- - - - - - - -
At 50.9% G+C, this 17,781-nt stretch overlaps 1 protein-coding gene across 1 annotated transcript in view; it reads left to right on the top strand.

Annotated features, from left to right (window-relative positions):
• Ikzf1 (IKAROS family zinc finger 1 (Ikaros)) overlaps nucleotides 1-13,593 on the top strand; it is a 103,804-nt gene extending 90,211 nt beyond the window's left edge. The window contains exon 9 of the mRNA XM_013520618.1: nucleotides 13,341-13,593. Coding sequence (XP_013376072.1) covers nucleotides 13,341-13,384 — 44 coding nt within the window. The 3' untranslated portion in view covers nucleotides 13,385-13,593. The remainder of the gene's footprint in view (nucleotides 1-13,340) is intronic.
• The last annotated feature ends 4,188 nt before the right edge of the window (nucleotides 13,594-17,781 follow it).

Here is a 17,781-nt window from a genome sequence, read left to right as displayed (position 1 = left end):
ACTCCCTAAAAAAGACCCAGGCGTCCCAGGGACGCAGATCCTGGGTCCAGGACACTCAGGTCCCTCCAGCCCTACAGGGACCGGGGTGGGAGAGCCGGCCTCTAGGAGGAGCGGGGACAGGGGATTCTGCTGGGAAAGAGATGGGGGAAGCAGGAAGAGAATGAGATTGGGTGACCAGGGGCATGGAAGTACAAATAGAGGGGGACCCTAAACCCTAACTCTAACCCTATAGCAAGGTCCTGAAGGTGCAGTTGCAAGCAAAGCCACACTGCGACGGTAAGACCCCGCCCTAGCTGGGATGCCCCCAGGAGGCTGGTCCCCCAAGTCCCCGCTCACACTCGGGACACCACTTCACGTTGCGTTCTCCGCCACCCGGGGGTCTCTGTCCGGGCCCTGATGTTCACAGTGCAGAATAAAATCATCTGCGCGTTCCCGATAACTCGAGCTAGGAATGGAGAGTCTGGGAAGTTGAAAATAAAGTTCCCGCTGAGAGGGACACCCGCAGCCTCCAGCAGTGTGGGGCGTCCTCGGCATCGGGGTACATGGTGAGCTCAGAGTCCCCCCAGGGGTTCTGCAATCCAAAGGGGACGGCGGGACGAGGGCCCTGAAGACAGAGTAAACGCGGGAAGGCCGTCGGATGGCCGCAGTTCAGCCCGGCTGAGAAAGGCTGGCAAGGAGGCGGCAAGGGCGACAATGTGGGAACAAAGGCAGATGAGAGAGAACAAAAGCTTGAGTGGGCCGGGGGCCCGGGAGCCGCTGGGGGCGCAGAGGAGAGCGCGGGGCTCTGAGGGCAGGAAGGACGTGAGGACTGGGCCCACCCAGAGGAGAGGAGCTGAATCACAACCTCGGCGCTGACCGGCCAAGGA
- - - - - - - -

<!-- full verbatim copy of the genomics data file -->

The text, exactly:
At 50.9% G+C, this 17,781-nt stretch overlaps 1 protein-coding gene across 1 annotated transcript in view; it reads left to right on the top strand.

Annotated features, from left to right (window-relative positions):
• Ikzf1 (IKAROS family zinc finger 1 (Ikaros)) overlaps nucleotides 1-13,593 on the top strand; it is a 103,804-nt gene extending 90,211 nt beyond the window's left edge. The window contains exon 9 of the mRNA XM_013520618.1: nucleotides 13,341-13,593. Coding sequence (XP_013376072.1) covers nucleotides 13,341-13,384 — 44 coding nt within the window. The 3' untranslated portion in view covers nucleotides 13,385-13,593. The remainder of the gene's footprint in view (nucleotides 1-13,340) is intronic.
• The last annotated feature ends 4,188 nt before the right edge of the window (nucleotides 13,594-17,781 follow it).

Here is a 17,781-nt window from a genome sequence, read left to right as displayed (position 1 = left end):
ACTCCCTAAAAAAGACCCAGGCGTCCCAGGGACGCAGATCCTGGGTCCAGGACACTCAGGTCCCTCCAGCCCTACAGGGACCGGGGTGGGAGAGCCGGCCTCTAGGAGGAGCGGGGACAGGGGATTCTGCTGGGAAAGAGATGGGGGAAGCAGGAAGAGAATGAGATTGGGTGACCAGGGGCATGGAAGTACAAATAGAGGGGGACCCTAAACCCTAACTCTAACCCTATAGCAAGGTCCTGAAGGTGCAGTTGCAAGCAAAGCCACACTGCGACGGTAAGACCCCGCCCTAGCTGGGATGCCCCCAGGAGGCTGGTCCCCCAAGTCCCCGCTCACACTCGGGACACCACTTCACGTTGCGTTCTCCGCCACCCGGGGGTCTCTGTCCGGGCCCTGATGTTCACAGTGCAGAATAAAATCATCTGCGCGTTCCCGATAACTCGAGCTAGGAATGGAGAGTCTGGGAAGTTGAAAATAAAGTTCCCGCTGAGAGGGACACCCGCAGCCTCCAGCAGTGTGGGGCGTCCTCGGCATCGGGGTACATGGTGAGCTCAGAGTCCCCCCAGGGGTTCTGCAATCCAAAGGGGACGGCGGGACGAGGGCCCTGAAGACAGAGTAAACGCGGGAAGGCCGTCGGATGGCCGCAGTTCAGCCCGGCTGAGAAAGGCTGGCAAGGAGGCGGCAAGGGCGACAATGTGGGAACAAAGGCAGATGAGAGAGAACAAAAGCTTGAGTGGGCCGGGGGCCCGGGAGCCGCTGGGGGCGCAGAGGAGAGCGCGGGGCTCTGAGGGCAGGAAGGACGTGAGGACTGGGCCCACCCAGAGGAGAGGAGCTGAATCACAACCTCGGCGCTGACCGGCCAAGGA